A fragmentary fossil with a known phylogeny can be compared to more complete fossil specimen to give an idea about general build and habit. The body of labyrinthodonts can usually be interfered to be broad and squat with a sideways compressed tail, although only the skull has been known for many taxa, based on the shape of more well-known labyrinthodont finds.

Example of failure using phylogenetic bracketing[edit]

Phylogenetic bracketing is based on the notion of anatomical conservationism. The general body shape of an animal can be fairly constant through large groups, but not always.

The large theropod dinosaur Spinosaurus was until 2014 only known from fragmentary remains, mainly of the skull and vertebrae. It was assumed that the remaining skeleton would look more or less like that of related animals like Baryonyx and Suchomimus, who sport a traditional theropod anatomy of long, strong hind legs and relatively small front legs. A 2014 find however, included a set of hind legs.[8] The new reconstruction indicate earlier Spinosaurus reconstructions were wrong, and the animal was mainly aquatic and had relatively weak hind legs. It is possible it walked on all four when on land, the only theropod to do so.[9]

See also[edit]

References[edit]

  1. ^ Bryant, H.N. and Russell, A.P. 1992. The role of phylogenetic analysis in the inference of unpreserved attributes of extinct taxa. Philosophical Transactions of the Royal Society of London B 337:405-418.
  2. ^ Witmer, L. M. 1995. "The extant phylogenetic bracket and the importance of reconstructing soft tissues in fossils", in Functional morphology in vertebrate paleontology (ed. J. J. Thomason), pp. 19–33. Cambridge University Press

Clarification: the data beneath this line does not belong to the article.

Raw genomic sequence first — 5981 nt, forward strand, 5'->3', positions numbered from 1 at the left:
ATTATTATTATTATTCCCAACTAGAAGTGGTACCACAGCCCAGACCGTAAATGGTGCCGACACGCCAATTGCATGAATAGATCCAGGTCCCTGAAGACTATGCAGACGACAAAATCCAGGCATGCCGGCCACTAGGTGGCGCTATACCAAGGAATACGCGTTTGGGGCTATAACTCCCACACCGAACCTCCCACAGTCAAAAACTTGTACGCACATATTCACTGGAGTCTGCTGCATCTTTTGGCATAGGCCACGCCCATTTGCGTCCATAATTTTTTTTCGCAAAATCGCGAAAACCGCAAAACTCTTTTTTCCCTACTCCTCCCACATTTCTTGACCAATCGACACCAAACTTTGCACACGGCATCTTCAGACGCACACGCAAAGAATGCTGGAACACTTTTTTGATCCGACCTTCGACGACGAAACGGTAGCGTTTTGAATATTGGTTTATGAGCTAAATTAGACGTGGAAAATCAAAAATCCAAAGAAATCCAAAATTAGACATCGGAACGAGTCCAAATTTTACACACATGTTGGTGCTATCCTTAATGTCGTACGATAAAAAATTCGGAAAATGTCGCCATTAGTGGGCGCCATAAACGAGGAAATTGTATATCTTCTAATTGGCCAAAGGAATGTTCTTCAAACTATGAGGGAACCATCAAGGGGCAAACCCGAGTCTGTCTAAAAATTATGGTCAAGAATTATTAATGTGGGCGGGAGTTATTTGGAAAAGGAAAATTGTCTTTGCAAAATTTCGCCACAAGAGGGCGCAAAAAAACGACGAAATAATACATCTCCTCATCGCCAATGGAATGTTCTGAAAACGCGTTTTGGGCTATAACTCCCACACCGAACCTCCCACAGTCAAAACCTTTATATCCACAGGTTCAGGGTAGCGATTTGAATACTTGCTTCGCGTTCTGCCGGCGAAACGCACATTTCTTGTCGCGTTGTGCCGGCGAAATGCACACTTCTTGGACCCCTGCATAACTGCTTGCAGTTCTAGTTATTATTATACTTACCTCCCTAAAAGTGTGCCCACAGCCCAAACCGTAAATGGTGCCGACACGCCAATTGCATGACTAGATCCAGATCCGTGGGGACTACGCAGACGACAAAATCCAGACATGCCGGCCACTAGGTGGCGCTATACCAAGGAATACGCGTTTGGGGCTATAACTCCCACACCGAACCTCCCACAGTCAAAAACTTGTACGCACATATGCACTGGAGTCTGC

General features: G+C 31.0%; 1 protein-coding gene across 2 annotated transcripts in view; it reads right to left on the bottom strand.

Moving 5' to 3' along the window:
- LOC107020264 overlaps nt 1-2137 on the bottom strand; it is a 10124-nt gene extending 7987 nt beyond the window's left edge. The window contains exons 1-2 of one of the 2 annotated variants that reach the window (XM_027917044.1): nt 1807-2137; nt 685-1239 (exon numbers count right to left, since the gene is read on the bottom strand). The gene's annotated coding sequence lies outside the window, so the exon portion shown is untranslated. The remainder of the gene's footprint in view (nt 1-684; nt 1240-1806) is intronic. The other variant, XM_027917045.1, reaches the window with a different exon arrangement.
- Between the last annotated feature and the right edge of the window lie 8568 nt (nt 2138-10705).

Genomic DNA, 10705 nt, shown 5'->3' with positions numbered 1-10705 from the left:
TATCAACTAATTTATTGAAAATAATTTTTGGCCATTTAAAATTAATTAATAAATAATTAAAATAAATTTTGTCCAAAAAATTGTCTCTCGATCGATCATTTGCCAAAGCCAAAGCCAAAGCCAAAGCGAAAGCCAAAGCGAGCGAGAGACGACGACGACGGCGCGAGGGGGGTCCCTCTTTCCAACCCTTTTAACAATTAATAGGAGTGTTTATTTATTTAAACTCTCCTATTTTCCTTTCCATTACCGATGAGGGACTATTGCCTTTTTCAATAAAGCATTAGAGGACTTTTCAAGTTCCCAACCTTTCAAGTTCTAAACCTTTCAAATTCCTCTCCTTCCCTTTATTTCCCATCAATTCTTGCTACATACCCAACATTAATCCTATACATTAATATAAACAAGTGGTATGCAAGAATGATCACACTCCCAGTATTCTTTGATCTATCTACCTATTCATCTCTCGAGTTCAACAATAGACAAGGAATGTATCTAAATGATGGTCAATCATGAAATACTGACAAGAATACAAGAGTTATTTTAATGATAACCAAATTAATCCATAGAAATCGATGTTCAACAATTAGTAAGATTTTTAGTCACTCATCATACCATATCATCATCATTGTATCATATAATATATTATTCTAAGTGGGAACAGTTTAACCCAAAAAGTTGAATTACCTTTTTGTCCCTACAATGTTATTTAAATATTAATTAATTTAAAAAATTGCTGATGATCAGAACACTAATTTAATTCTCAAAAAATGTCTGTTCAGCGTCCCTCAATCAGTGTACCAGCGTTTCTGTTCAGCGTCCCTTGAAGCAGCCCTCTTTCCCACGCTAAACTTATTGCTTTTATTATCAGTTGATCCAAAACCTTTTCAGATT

3. ^ Witmer, L. M. 1998. "Application of the extant phylogenetic bracket (EPB) approach to the problem of anatomical novelty in the fossil record". Journal of Vertebrate Paleontology 18(3:Suppl.): 87A.
  4. ^ Joyce, W. G. and Gauthier, J. A. 2003. Palaeoecology of Triassic stem turtles sheds new light on turtle origins. Proc. R. Soc. Lond. B (2004) 271: 1–5
  5. ^ a b c d e f g h i j Witmer, L.M. 1995.The Extant Phylogenetic Bracket and the Importance of Reconstructing Soft Tissues in Fossils. in Thomason, J.J. (ed). Functional Morphology in Vertebrate Paleontology. New York. Cambridge University Press. pp: 19–33.
  6. ^ Bakker, R.T. 1986. The Dinosaur Heresies: New Theories Unlocking the Mystery of the Dinosaurs and their Extinction. New York. Kensington Publishing Corp.
  7. ^ Kielen-Jaworowska, Zofia; Hurum, Jørn (2001). "Phylogeny and systematics of multituberculate mammals". Paleontology. 44, Part 3 (3): 389–429. doi:10.1111/1475-4983.00185. Retrieved October 25, 2013. 
  8. ^ Ibrahim, N.; Sereno, P. C.; Dal Sasso, C.; Maganuco, S.; Fabbri, M.; Martill, D. M.; Zouhri, S.; Myhrvold, N.; Iurino, D. A. (11 September 2014). "Semiaquatic adaptations in a giant predatory dinosaur". Science 345 (6204): 1613–1616. doi:10.1126/science.1258750. PMID 25213375. 
  9. ^ Switek, Brian (September 11, 2014). "The new Spinosaurus". Lealaps (National Geographic). Retrieved 21 November 2014.